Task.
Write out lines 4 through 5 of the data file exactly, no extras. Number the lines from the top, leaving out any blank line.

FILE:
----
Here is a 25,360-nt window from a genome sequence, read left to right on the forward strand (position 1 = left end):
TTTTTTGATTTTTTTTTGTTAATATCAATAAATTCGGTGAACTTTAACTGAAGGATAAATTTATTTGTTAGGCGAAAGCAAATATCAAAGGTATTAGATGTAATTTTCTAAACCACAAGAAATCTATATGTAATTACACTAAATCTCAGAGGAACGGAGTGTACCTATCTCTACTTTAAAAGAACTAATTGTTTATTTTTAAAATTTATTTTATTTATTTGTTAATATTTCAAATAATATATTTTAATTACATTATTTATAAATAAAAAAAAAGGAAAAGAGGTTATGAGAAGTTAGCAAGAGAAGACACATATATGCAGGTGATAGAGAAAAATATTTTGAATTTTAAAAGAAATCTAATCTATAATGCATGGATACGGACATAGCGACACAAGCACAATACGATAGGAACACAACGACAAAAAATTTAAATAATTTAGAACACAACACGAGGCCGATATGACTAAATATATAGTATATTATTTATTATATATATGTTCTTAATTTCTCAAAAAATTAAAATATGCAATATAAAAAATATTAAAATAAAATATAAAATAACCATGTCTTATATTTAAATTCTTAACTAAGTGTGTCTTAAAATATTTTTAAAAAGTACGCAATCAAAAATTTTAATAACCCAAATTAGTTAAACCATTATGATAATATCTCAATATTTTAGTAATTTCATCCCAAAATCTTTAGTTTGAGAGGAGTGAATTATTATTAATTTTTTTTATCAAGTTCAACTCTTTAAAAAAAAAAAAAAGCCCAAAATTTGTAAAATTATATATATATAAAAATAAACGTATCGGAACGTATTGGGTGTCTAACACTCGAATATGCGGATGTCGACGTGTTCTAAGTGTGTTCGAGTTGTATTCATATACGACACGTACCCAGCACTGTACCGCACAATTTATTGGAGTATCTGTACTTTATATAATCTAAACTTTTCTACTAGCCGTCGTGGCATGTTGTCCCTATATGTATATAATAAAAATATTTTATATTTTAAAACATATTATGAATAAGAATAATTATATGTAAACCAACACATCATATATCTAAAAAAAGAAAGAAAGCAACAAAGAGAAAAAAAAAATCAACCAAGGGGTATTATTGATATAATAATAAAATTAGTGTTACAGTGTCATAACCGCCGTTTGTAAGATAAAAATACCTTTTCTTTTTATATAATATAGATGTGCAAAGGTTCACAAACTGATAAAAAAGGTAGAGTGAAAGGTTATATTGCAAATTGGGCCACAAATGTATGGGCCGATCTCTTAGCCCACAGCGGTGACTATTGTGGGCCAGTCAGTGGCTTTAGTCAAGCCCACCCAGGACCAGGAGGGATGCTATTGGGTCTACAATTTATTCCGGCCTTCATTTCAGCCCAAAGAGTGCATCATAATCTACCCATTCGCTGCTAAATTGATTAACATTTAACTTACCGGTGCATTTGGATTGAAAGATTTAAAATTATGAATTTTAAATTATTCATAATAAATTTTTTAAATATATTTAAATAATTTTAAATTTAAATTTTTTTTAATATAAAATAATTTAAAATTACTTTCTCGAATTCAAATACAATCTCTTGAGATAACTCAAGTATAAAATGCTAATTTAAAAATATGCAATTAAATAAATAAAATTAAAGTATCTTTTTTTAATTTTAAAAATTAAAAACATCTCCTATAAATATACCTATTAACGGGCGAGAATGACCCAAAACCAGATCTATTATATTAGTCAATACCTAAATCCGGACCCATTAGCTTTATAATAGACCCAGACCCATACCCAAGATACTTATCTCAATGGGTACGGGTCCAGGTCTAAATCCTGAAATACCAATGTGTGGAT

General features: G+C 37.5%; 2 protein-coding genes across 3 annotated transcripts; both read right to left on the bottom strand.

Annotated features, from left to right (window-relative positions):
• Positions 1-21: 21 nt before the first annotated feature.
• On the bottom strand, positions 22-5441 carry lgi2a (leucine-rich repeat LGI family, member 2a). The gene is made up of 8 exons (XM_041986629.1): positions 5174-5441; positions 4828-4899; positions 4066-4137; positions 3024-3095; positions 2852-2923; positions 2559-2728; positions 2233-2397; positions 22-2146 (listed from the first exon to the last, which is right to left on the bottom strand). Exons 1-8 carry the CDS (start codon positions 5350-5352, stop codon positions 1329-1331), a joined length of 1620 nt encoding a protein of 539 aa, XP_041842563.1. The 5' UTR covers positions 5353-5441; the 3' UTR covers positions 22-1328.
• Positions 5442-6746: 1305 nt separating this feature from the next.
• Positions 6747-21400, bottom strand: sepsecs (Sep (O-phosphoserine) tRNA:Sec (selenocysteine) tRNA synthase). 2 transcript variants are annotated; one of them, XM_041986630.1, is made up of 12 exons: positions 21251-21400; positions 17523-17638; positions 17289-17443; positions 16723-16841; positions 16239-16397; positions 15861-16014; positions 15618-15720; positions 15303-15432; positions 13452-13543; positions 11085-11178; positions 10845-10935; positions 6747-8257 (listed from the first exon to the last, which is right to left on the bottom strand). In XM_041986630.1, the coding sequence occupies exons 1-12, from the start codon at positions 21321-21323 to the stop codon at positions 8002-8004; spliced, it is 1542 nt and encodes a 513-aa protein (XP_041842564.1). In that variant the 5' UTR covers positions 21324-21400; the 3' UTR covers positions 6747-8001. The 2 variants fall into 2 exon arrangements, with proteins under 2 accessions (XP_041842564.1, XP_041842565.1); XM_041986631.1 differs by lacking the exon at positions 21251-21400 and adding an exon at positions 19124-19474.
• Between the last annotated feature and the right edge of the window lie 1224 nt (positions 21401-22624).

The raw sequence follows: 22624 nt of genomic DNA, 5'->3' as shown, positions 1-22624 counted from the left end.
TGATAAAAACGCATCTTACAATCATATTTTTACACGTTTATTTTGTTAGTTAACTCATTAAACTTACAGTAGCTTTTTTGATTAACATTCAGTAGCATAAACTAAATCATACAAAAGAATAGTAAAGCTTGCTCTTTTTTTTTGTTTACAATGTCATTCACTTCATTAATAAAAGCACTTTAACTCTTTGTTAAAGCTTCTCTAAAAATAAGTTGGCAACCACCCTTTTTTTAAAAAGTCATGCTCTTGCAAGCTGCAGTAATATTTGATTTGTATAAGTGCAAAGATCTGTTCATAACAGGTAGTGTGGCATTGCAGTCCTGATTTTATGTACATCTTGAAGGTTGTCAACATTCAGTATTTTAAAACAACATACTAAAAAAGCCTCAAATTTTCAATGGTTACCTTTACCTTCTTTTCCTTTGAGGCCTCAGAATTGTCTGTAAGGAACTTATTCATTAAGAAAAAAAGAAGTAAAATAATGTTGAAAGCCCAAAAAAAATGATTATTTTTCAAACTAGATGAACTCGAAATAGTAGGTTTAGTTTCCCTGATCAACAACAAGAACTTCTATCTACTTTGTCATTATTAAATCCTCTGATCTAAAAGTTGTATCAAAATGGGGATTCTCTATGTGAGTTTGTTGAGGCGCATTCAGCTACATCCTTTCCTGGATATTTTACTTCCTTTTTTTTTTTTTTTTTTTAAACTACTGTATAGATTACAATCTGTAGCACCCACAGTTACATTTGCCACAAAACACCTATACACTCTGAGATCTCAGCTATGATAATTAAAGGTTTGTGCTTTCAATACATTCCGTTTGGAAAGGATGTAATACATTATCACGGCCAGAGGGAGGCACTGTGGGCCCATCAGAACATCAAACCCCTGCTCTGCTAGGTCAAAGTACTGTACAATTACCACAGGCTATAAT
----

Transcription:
Annotated features, from left to right (window-relative positions):
• Positions 1-21: 21 nt before the first annotated feature.